Off the Grid Living and the Law
The idea of living off the grid might not be for everyone, but it’s pretty easy to relate to, or at least see the appeal of, the notions of independence and freedom that off the grid living invokes.
It may, however, not be as simply as changing your housing and lifestyle (both not really all that simple). It may be a matter of what the government will allow you to do–at least in some states. Legal cases are popping up in a few states where off-the-grid properties have been deemed in noncompliance with local laws.
The area of debate is whether the local municipality will allow homeowners to not be hooked up to utilities. Last year, Robin Speronis of Cape Coral, Fla. made headlines when the city reviewed whether her home was incompliance and a long legal battle ensued. Her fight was set off after a local news station did a story or her living conditions and noted that she was in violation with multiple local codes and ordinances. Her fight with the city continues.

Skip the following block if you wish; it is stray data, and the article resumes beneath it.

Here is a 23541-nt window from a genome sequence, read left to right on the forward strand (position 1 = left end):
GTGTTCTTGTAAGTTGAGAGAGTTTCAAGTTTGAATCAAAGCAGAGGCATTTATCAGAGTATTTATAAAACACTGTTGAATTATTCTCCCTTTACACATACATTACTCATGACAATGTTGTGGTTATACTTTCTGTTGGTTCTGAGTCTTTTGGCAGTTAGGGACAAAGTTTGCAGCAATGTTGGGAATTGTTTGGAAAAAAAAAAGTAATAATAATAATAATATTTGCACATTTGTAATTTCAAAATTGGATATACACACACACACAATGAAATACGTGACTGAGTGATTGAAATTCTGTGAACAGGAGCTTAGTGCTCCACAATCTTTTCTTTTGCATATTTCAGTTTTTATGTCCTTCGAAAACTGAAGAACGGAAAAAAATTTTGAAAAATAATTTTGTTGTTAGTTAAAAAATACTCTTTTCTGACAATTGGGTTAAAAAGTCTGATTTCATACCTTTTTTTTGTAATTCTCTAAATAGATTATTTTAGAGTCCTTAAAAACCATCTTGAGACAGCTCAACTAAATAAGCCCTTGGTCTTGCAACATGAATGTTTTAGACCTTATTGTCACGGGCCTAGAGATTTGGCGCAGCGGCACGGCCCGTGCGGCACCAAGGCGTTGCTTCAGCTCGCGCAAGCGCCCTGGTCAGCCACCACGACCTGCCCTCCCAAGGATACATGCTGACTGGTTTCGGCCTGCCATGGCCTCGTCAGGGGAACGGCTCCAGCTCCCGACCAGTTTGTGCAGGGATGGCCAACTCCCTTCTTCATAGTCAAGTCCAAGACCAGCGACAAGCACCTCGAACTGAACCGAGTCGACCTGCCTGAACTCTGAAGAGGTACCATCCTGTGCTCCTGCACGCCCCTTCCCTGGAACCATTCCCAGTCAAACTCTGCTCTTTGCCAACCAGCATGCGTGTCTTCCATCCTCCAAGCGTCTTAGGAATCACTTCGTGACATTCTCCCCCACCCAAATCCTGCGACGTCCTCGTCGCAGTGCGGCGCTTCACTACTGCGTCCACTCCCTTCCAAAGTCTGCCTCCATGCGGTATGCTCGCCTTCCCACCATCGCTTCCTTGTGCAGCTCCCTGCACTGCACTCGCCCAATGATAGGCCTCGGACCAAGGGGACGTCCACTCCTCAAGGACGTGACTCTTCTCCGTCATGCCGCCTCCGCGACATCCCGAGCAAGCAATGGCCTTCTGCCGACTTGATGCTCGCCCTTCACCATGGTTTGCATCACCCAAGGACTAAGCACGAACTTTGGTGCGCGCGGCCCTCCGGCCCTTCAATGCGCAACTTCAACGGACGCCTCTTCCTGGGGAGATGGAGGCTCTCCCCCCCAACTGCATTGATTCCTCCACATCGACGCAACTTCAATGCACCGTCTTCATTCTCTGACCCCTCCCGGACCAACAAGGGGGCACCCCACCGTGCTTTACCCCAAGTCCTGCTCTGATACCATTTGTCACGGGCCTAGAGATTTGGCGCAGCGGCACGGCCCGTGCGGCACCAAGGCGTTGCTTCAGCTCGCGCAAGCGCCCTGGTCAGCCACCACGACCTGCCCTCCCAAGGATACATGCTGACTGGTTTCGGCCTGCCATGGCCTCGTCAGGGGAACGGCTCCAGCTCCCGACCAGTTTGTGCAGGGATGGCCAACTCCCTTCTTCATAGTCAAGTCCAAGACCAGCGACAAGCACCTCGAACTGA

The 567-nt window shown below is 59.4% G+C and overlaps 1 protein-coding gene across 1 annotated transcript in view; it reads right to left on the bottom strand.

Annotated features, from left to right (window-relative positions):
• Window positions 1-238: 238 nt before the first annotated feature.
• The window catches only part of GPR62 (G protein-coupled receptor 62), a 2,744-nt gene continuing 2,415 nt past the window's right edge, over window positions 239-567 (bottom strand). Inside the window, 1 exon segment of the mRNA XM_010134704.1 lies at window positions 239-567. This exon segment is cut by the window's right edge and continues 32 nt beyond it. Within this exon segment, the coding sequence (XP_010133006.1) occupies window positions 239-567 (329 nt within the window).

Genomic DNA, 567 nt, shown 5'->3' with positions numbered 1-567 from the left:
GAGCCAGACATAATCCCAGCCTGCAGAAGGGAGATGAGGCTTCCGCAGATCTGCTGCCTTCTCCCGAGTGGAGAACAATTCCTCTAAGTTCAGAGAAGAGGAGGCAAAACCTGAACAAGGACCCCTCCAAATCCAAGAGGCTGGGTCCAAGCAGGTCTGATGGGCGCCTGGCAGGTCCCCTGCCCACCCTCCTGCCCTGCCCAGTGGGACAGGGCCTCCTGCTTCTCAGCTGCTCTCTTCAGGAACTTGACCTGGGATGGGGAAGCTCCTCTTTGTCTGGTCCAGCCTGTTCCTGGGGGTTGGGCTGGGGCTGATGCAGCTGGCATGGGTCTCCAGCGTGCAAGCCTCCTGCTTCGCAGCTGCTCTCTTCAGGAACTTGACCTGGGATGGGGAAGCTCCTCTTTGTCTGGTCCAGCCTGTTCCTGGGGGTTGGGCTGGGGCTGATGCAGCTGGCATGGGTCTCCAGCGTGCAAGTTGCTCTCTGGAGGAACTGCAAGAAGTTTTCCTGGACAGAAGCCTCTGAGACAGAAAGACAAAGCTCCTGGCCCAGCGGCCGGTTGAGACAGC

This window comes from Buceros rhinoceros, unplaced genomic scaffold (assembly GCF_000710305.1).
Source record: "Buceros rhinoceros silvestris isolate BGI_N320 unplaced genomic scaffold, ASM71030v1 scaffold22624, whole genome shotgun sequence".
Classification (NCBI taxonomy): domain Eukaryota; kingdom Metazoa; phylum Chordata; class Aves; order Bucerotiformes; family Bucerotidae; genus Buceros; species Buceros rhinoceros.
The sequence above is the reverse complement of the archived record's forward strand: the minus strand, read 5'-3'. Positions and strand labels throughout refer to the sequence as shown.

Another story that has made national news took place in Texas. This time, a community was built off the grid in 2009. The premise of this community, dubbed The Garden of Eden, is independence and sustainability. In 2013, the property was raided, but continues to operate. The community continues to face legal challenges.
While Speronis’ home is minimalist to the point of mirroring camping and The Garden of Eden is an entirely different lifestyle, there are plenty of off-the-grid homes that aren’t that hard for the “average person” to see themselves living in. Case in point is this vacation home. Off-the-Grid Straw Bale Getaway